The Case of the Missing Red Crayons

Palm Springs Oasis hike, Borrego Springs, California

Palm Springs Oasis hike, Borrego Springs, California

 

Borrego Palm Springs, Ca.

Borrego Palm Springs, Ca.

IMG_2533Boon docking, also known as Dry Camping. How it works: Pick a spot and camp on it.  Boon Docking,” aka “Dry Camping.” Here’s how it works: Pick a spot. Camp on that spot. No hook-ups.(Electricity, water, cable) Low or no fees.View from our Boon Docking Campsite      View from our Boon Docking Campsite

Shelley: I’m pretty excited about heading to Mexico at the end of January. Aren’t you?

John: Sure am.

Shelley: I think it’s important that we attempt Spanish while we’re there. Don’t you?

John: Sure do.

Shelley: We need to dig out the “Learn to Speak Spanish CD” and have another go. But this time we’re going to start at the beginning. No jumping around like last time.

Shelley and John learn spanish.

John: No need.

Shelley: No need? Of course there’s a need as I’m pretty sure neither one of us can speak Spanish.

John: Pretty sure I can.

Shelley: Really?

John: Really.

Shelley: Since when?

John: Since now.

Shelley: OK Senor, what does this mean?

“Borrego Palm Canyon es el rastro más popular en el parque de estado más grande de California.”

John: That’s easy. There’s been a grand robbery in Borrego Palm Canyon, California and…

Shelley: You do know I’m reading from a park brochure.

John: Shelley, please. Save your comments until I’ve finished.

Shelley: Esto lleva a la tercera mayor oasis de palmeras en California , el cual fue el primer sitio buscado para un parque desértico estado de nuevo en la década de 1920 .
John: The robber was a male who first visited an oasis in California. And… This male robber stole crayons from…

Shelley: Es un hermoso oasis, bien regado, escondido en una garganta en forma de V rocoso.

John: 7-Eleven.

Shelley: Oh! Ha! Ha! Ha! 7-Eleven?

John: Shhhh…. I’m in a zone. You may continue.

Shelley: Si tiene suerte , puede vislumbrar un borrego cimarrón , en un cañón con vegetación por única especie nativa de California de la palma.

John: All the stolen crayons were red… Californian red palm trees red.

Like these. (www.flickr.com )

Like these. (www.flickr.com )

Shelley: Red?

John: Red. And?

Shelley: El parque recibe muchos…

John: Muchos? Muchos? Ah yes! There were a lot of red crayons which he hid in his parked car. Go ahead.

Shelley: (visitantes debido a su proximidad a las metrópolis del Sur de California, y la pista es relativamente fácil de acceder y caminata 3 millas de ida y vuelta con 600 ‘ de desnivel )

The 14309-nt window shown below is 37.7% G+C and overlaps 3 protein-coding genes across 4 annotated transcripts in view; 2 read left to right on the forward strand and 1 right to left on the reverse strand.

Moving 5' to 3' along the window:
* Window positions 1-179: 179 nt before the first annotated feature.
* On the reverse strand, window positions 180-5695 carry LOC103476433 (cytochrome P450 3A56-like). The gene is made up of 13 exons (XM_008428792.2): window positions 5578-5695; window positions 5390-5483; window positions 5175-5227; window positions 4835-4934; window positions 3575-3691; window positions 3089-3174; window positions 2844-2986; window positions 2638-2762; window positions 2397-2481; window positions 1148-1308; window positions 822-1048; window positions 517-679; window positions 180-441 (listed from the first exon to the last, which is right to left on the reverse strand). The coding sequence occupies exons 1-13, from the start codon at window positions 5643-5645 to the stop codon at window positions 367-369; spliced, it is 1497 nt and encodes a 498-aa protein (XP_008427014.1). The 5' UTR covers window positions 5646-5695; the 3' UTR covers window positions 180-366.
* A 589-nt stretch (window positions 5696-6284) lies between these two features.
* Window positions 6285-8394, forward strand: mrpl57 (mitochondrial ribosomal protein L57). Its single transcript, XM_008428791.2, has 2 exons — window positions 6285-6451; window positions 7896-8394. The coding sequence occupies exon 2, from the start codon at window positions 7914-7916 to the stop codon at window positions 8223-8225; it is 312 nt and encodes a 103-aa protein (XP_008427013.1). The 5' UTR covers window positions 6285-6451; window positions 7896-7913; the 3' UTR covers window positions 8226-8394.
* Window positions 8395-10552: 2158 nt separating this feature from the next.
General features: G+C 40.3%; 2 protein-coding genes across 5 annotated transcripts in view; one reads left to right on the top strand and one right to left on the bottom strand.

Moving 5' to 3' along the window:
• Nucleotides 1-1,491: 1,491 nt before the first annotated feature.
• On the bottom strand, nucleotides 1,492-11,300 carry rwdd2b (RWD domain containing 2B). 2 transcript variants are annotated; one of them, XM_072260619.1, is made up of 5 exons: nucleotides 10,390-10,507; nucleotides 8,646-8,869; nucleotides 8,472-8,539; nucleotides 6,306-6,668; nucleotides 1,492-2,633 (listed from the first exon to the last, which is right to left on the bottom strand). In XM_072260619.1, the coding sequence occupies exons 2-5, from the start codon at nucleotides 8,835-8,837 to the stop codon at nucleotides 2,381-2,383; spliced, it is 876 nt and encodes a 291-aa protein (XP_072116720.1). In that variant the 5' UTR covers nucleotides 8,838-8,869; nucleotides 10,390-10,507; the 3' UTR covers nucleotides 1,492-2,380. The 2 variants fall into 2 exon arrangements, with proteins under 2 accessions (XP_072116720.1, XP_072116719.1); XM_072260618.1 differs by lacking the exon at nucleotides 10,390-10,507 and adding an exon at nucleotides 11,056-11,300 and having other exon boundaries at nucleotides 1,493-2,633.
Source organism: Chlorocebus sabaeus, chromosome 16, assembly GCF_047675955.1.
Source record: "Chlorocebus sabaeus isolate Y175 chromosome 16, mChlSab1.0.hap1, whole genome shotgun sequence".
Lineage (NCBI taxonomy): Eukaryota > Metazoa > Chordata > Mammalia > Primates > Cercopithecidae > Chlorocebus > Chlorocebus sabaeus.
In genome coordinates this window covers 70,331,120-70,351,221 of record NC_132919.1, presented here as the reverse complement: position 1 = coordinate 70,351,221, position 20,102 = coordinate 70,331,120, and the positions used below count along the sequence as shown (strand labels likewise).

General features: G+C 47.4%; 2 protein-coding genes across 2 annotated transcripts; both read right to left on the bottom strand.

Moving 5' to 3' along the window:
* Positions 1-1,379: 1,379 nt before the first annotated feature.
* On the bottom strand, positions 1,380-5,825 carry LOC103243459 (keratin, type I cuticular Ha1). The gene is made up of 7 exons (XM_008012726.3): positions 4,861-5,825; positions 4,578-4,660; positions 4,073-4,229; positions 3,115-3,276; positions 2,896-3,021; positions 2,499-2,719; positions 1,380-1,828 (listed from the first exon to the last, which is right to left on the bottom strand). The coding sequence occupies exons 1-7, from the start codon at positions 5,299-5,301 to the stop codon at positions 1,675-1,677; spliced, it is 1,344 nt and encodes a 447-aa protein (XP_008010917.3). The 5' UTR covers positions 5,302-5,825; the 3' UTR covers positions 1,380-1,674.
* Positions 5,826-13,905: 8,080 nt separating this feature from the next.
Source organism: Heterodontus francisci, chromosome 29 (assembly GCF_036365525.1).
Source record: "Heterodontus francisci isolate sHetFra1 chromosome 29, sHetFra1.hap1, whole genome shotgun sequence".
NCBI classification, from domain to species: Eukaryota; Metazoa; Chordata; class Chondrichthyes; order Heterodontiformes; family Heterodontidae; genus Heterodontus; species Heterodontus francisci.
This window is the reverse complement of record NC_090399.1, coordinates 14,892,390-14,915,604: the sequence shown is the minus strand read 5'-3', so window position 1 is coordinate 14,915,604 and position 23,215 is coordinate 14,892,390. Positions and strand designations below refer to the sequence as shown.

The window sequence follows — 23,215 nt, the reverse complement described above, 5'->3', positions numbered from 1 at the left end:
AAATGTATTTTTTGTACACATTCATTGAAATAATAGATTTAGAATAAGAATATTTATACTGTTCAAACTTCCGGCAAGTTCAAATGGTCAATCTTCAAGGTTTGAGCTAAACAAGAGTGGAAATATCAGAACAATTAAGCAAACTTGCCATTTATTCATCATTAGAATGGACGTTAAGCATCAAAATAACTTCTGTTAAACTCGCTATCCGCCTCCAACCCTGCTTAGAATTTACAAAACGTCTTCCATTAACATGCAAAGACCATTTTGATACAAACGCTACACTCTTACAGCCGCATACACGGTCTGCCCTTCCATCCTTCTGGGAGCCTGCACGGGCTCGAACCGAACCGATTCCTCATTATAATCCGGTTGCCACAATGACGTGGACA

John: Police say the crayon robber definitely spoke english. He was an englishman. An Englishman visiting palm trees in California.

Shelley: El sendero visita el primero palmeral y una cascada.

John: Police will pay for any leads the public sends in as they are extremely anxious to close

“The Case of the Missing Red Crayons.”

There. Satisfied?

Shelley:…  I’m sorry I ever doubted you.

John: De nada.

IMG_2543

Overview: Borrego Palm Canyon is the most popular trail in California’s largest state park. It leads to the third-largest palm oasis in California, which was the first site sought for a desert state park back in the 1920s. It’s a beautiful, well-watered oasis, tucked away in a rocky V-shaped gorge. If you’re lucky, you may glimpse a bighorn sheep, in a canyon vegetated by California’s only native species of palm. The park receives many visitors due to its proximity to the metropolises of Southern California, and the trail is relatively easy to access and hike (three miles round trip with 600′ elevation gain). The trail visits the first palm grove and a waterfall. A longer option takes you exploring farther up-canyon. During the spring wildflower season, this trail is not the place to “get away from it all.” However, the hike is rewarding in may ways: child-friendly, a multitude of waypoints through which to explore the natural history, and minimal effort for outstanding natural values.

 

Day 132, January 16th, 2014

Day 139, January 16th, 2014

Shelley and John

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30 thoughts on “The Case of the Missing Red Crayons

      • Ever the optimist, I’d like to compliment you and John on your linguisitic progress. Yet I’m afraid of what they’ll serve when you order at an authentic Mexican ‘casa de comida’ (not all menus have pictures). Thanks for allowing me to snort at your expense (but I was laughing with you!!). Seriously, though, consider getting a digital pocket translator. They bridge (sometimes, embarrassing) gaps quite well. Or you could hire me to accompany you into the South of the Border wilderness. 🙂

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      • John asked what would be cheaper – you or the pocket translator??? We are going to look for an app. but once again on limited internet – Camping just up from The Hoover Damn! BTW have yet to see any mountain sheep.

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  1. John is definitely fluent!! He could be one of my brothers, he’s so good at Spanish. I understood everything you wrote, of course- but I have to admit, I prefer John’s translation. Especially the 7-11 part. Muy bien Señor John!

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    • Well you know, I don’t like to brag, but for some of us languages come so easily. 🙂 The best bit is brickhousechick has sent us a spanish lesson on useful phrases. Let’s see… Dame el clicky-clicky, din-bat!

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  2. LOL, I was definitely laughing WITH you! 🙂

    I do prefer John’s translations. Going to go scan the news to see if Dateline is ready to update the “Case of the Missing Red Crayons”!!!!

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